Sitting in the area from which Hitler watched the Olympic long jump were the grand-daughters of Jesse Owens and Luz Long, who won gold and silver in 1936. After Dwight Phillips won the title for the third time, with 8.54 metres, the pair, and Long’s son, Kai, presented the medals.

Owens had won with 8.06m, same as Britain’s Chris Tomlinson did for seventh on Saturday night.

Kai was just 17 months old when his father was killed in the second world war. Owens died in 1980.

Owens won four golds in 1936, but Long is credited with helping him when he looked likely to be eliminated. He advised Owens to move his check mark, and play safe, because he would still qualify easily. He did, and won the title.

I spoke with Long on Saturday, when he played down his father’s actions, which came to be interpreted as a snub to Hitler and his doctrine of Aryan supremacy.

“It was not a question of race, of being black and white,” said Long. “It was the normal attitude of pure, amateur sportsmen in those days, clean in every respect. It was absolutely normal in old amateur sport to help one another.”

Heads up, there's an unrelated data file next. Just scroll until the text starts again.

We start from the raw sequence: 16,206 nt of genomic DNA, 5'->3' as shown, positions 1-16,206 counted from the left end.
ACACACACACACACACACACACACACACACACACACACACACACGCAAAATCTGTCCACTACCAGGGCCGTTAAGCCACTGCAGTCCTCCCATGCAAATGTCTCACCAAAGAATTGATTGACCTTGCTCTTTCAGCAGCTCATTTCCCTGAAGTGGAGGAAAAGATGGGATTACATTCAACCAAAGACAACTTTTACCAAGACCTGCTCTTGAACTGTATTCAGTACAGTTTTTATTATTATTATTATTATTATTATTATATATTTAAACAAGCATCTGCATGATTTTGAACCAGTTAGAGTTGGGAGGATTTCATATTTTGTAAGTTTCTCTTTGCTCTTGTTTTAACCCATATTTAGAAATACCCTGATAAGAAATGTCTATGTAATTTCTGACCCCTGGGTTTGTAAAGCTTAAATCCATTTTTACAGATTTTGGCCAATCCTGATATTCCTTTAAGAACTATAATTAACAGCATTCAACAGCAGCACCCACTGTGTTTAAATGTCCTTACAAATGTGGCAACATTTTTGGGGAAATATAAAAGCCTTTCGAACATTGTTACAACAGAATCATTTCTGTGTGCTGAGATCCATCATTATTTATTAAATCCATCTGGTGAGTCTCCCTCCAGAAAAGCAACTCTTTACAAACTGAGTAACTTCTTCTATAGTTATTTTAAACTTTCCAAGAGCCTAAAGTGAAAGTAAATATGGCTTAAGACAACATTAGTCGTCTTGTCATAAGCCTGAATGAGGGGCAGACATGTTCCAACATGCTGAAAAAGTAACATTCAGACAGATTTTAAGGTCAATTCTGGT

But he added that it lit a flame. “This flame became bright, then brighter, and even more bright. And is still burning today.”

Owen’s grand-daughter, Marlene Dortch, agreed it was spontaneous: “Like when Rosa Parks sat down on that bus. Her intent was not to start a movement. She was tired, and felt she should be able to sit down on that bus.

“I feel great that I’m sitting in the box where Hitler once was, enjoying time with the Long family, that Luz Long’s family and Jesse Owens’ family are here to be celebrated. 
And Hitler? Who?”

Kai long-jumped once, he said. “I was 16, and
did about 5.50m but I
was introduced to golf
that year. It was like a bacillus”. He played off three.

A final letter his father wrote to Owens said in part: “Someday, find my son . . . tell him about how things can be between men on this earth.”

Owens did, and the families still maintain contact.